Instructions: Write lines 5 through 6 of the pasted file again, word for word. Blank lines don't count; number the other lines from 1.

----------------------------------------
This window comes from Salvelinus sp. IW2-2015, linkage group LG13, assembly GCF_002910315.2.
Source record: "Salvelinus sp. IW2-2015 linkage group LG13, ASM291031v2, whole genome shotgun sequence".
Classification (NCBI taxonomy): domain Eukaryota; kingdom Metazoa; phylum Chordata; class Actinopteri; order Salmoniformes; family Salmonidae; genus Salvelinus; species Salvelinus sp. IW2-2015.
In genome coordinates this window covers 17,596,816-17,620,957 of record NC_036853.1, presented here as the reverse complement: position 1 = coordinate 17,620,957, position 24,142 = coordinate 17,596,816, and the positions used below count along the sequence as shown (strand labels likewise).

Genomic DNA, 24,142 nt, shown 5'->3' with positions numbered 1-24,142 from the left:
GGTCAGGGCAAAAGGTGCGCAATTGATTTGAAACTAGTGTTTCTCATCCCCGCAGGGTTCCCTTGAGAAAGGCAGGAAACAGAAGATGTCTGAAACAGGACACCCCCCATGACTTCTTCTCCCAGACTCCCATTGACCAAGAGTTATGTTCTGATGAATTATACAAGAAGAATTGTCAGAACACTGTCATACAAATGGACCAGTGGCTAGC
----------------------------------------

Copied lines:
Genomic DNA, 24,142 nt, shown 5'->3' with positions numbered 1-24,142 from the left:
GGTCAGGGCAAAAGGTGCGCAATTGATTTGAAACTAGTGTTTCTCATCCCCGCAGGGTTCCCTTGAGAAAGGCAGGAAACAGAAGATGTCTGAAACAGGACACCCCCCATGACTTCTTCTCCCAGACTCCCATTGACCAAGAGTTATGTTCTGATGAATTATACAAGAAGAATTGTCAGAACACTGTCATACAAATGGACCAGTGGCTAGC